Weekly Export Sales Firm
Grain sales have slowed from the rapid rate seen in the first two months of the marketing year
Weekly Export Sales Firm
- Soybean sales, for the week ended November 5, of 54 million bushels were within market expectations and were in line with sales the last two weeks.
- China bought 21 million bushels, bringing their total purchases for 2020/21 to 1,014 million compared to 209 million last year.
- There are also 386 million bushels in sales on the books for "unknown" of which half is likely for China.
- Corn sales last week were 38.5 million bushels, down from the previous three weeks' sales of 72-103 million bushels per week.
- China purchases for the week were just 433,000 bushels, and their total purchases are at 425 million.
- Wheat sales of 11.0 million bushels were disappointing as it was the second lowest total of the marketing year to date.
- Upland cotton sales of 236,800 running bales were up 30% percent from the prior 4-week average with increases primarily for Pakistan and Vietnam.
FBN’s Take On What It Means: Grain sales have slowed from the rapid rate seen in the first two months of the marketing year. However, total commitments to all destinations easily remain record high for early November. Exporters will need to continue incentivizing producers to move grain to fulfill these obligations, which will likely continue to support prices.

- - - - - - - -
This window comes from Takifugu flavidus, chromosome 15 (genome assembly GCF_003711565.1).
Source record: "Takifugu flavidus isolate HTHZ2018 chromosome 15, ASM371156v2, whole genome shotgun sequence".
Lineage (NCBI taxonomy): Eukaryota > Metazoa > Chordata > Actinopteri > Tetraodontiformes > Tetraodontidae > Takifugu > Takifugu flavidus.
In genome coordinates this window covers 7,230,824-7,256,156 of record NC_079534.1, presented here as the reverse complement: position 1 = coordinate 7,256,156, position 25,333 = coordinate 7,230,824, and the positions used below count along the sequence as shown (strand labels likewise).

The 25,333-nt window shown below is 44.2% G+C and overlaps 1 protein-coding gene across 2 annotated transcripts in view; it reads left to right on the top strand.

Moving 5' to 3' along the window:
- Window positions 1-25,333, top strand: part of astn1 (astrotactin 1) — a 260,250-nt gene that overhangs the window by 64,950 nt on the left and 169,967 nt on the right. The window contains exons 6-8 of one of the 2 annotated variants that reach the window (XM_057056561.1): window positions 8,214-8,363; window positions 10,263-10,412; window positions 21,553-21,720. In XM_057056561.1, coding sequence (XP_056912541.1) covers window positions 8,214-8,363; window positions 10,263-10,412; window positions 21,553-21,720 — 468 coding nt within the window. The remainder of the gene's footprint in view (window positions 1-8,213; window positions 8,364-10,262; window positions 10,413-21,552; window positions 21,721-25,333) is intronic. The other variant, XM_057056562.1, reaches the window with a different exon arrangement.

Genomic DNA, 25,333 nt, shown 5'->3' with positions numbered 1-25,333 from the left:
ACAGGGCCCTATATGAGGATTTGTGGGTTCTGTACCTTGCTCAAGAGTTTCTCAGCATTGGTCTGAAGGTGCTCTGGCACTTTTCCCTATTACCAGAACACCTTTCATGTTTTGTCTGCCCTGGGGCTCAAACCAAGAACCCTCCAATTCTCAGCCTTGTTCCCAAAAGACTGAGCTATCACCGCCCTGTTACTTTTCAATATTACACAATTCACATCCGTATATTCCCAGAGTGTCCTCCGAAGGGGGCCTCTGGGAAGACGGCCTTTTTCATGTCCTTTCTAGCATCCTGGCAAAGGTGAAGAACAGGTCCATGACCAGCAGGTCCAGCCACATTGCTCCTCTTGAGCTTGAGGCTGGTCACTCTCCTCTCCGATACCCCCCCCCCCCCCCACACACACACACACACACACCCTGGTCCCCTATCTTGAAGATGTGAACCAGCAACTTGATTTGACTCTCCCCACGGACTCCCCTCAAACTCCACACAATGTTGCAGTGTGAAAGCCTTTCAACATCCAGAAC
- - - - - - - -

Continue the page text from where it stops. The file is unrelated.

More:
Mato Grosso Soy Crop At Risk
- AgRural reports less than normal rains have delayed planting and cast doubt over yields in the state.
- Planting progress has reached 94% complete according to Imea.
- Producers in the western portion of the state are having to replant areas that have been dry too long.
- One large producer reported it will reduce planted area over 12% from the 369,000 acres initially planned.
- Mato Grosso usually produces about 30% of Brazil’s soybean crop.
- Conab forecast Mato Grosso will produce almost 37 million tonnes of soybeans in 2021.
- The agency projected Brazi’s total production at a record of 135 million tonnes.
FBN’s Take On What It Means: A drought in September led to planting delays in some regions of Brazil and in Mato Grosso. It is still early in the season and weather could improve, but the start of the growing season has not been ideal. The weather risk is intensified as US ending stocks are seen shrinking.
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